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Joshu illustrates Wisdom in case 2 of the Blue Cliff Record by means of a classic Zen text (attributed to the third ancestor of Zen in China, Sosan): The first line reads, “The supreme Way is not difficult; it simply avoids picking and choosing. When both love and hate are absent, all is complete clarity.”
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Joshu, instructing the assembly, said, “The supreme Way is not difficult; simply avoid picking and choosing. If a word is spoken, that is ‘picking and choosing’ and this is ‘clarity.’ This old monk [Joshu] does not dwell in clarity. Can you monks go along with this or not?”
At that time a monk asked, “You say you do not dwell in clarity. If so, where do you dwell?” Joshu said, “I don’t know, either.”
The monk said, “If you don’t know, how can you say that you don’t dwell in clarity?”
Joshu said, “Asking the question is enough, make your bows and withdraw.”
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Ethical Conduct
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3. Right Speech 4. Right Action 5. Right Livelihood
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Again, the Blue Cliff Record offers a wonderful demonstration. This time from case 79:
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A monk asked Tosu, “It is said, ‘All sounds are the voice of the Buddha.’ Is it true or not?”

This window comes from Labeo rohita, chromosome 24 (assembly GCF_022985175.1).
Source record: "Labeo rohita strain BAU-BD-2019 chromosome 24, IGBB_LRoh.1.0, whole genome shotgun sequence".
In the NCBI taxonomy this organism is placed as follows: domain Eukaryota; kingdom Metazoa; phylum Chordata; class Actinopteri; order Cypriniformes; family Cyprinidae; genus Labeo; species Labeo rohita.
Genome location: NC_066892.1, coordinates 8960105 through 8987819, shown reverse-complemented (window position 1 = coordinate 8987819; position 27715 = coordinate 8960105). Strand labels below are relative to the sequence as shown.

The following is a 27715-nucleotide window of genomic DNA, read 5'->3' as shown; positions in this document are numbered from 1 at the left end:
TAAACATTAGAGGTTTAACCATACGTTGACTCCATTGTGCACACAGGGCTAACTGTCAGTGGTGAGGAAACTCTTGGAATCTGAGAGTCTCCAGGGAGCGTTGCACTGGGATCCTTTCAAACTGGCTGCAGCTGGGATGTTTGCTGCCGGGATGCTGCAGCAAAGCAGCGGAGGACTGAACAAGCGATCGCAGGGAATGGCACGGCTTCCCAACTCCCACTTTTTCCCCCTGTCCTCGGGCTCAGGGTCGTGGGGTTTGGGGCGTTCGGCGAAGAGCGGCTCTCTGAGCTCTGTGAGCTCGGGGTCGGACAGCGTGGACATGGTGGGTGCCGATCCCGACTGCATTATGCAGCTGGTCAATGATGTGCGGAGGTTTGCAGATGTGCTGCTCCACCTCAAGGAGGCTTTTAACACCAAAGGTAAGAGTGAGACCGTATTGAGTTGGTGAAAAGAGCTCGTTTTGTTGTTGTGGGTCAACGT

Tosu said, “It is true.”
The monk said, “What about farts and the sounds of pissing?”
Thereupon, Tosu hit him.
He asked again, “It is said, ‘Rough words and gentle phrases return to the first principle.’ Is this true or not?”
Tosu said, “It is true.”
The monk said, “Then, may I call you a donkey?”
Thereupon, Tosu hit him.
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Mental Development
6. Right Effort 7. Right Mindfulness 8. Right Concentration
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Zen has many wonderful examples of this. The Mumonkan, case 12, is one of the greatest:

Zuigan called to himself every day, “Master!” and answered, “Yes, sir!”
Then he would say, “Be wide awake!” and answer, “Yes, sir!”
“Henceforward, never be deceived by others!” “No, I won’t!”
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It is interesting to consider what Dogen might think about the present state of Zen Buddhism. On the one hand, it seems to me that the chaotic world of Dogen’s Japan had much in common with modern times, and therefore his instructions might not differ greatly if they had been expressed now rather than in the 13 century. On the other hand, if Dogen (and all the other Buddhas and ancestors) is right—and so far I have him to be completely reliable—then he is, at this very instance, giving expression to his thoughts about the present state of Zen Buddhism.
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What is he saying? Listen, listen! Be wide awake! Yes! Don’t be deceived by others! No!
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Peace,
Ted Biringer

2 comments:

Will Simpson said...

Thanks Ted. Gassho.

Suffering, accumulation, extinction and the way.

Zuigan's practice inspires. Listen, listen! Be wide awake! Yes! Don’t be deceived by others! No! Watch out for bonpu Zen & buji Zen.

Currently reading Anzan Hoshin's The Eightfold Path http://tinyurl.com/eightfoldpath. I'm composting his translation of "sama" as complete instead of right or true. Feels expansive and inclusive.

Listen, listen! Be wide awake! Yes! Don’t be deceived by others! No! This is a masterful practice example of Zen.

Ted Biringer said...

Hello Will,

Thank you for your comments.
Also for the 'url' - I will check it out.

Three Full Bows.

Ted